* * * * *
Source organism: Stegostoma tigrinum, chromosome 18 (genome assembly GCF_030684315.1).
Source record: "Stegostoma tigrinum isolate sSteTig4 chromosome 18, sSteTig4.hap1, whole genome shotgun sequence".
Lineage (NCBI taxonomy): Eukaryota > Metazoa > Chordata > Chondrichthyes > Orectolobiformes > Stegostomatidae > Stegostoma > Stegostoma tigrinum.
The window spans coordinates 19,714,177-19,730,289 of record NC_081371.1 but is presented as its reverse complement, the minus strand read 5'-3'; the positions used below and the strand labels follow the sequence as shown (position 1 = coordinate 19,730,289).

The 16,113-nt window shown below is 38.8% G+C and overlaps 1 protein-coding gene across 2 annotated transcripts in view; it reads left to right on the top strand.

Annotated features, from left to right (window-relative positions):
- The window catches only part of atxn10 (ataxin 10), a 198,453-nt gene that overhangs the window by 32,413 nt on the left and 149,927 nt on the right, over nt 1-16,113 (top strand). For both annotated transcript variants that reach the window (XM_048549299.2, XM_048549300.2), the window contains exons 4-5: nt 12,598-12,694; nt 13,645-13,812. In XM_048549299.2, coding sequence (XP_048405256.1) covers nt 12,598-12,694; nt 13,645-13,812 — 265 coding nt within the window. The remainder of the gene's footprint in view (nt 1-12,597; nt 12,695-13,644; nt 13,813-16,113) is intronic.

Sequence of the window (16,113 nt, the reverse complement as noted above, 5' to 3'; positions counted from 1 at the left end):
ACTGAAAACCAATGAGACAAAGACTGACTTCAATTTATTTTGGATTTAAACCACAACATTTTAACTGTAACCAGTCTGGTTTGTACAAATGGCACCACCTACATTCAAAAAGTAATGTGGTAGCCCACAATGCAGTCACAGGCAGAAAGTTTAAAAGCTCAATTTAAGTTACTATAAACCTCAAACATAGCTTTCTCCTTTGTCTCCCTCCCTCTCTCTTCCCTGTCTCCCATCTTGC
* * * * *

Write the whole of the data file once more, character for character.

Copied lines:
Source organism: Stegostoma tigrinum, chromosome 18 (genome assembly GCF_030684315.1).
Source record: "Stegostoma tigrinum isolate sSteTig4 chromosome 18, sSteTig4.hap1, whole genome shotgun sequence".
Lineage (NCBI taxonomy): Eukaryota > Metazoa > Chordata > Chondrichthyes > Orectolobiformes > Stegostomatidae > Stegostoma > Stegostoma tigrinum.
The window spans coordinates 19,714,177-19,730,289 of record NC_081371.1 but is presented as its reverse complement, the minus strand read 5'-3'; the positions used below and the strand labels follow the sequence as shown (position 1 = coordinate 19,730,289).

The 16,113-nt window shown below is 38.8% G+C and overlaps 1 protein-coding gene across 2 annotated transcripts in view; it reads left to right on the top strand.

Annotated features, from left to right (window-relative positions):
- The window catches only part of atxn10 (ataxin 10), a 198,453-nt gene that overhangs the window by 32,413 nt on the left and 149,927 nt on the right, over nt 1-16,113 (top strand). For both annotated transcript variants that reach the window (XM_048549299.2, XM_048549300.2), the window contains exons 4-5: nt 12,598-12,694; nt 13,645-13,812. In XM_048549299.2, coding sequence (XP_048405256.1) covers nt 12,598-12,694; nt 13,645-13,812 — 265 coding nt within the window. The remainder of the gene's footprint in view (nt 1-12,597; nt 12,695-13,644; nt 13,813-16,113) is intronic.

Sequence of the window (16,113 nt, the reverse complement as noted above, 5' to 3'; positions counted from 1 at the left end):
ACTGAAAACCAATGAGACAAAGACTGACTTCAATTTATTTTGGATTTAAACCACAACATTTTAACTGTAACCAGTCTGGTTTGTACAAATGGCACCACCTACATTCAAAAAGTAATGTGGTAGCCCACAATGCAGTCACAGGCAGAAAGTTTAAAAGCTCAATTTAAGTTACTATAAACCTCAAACATAGCTTTCTCCTTTGTCTCCCTCCCTCTCTCTTCCCTGTCTCCCATCTTGC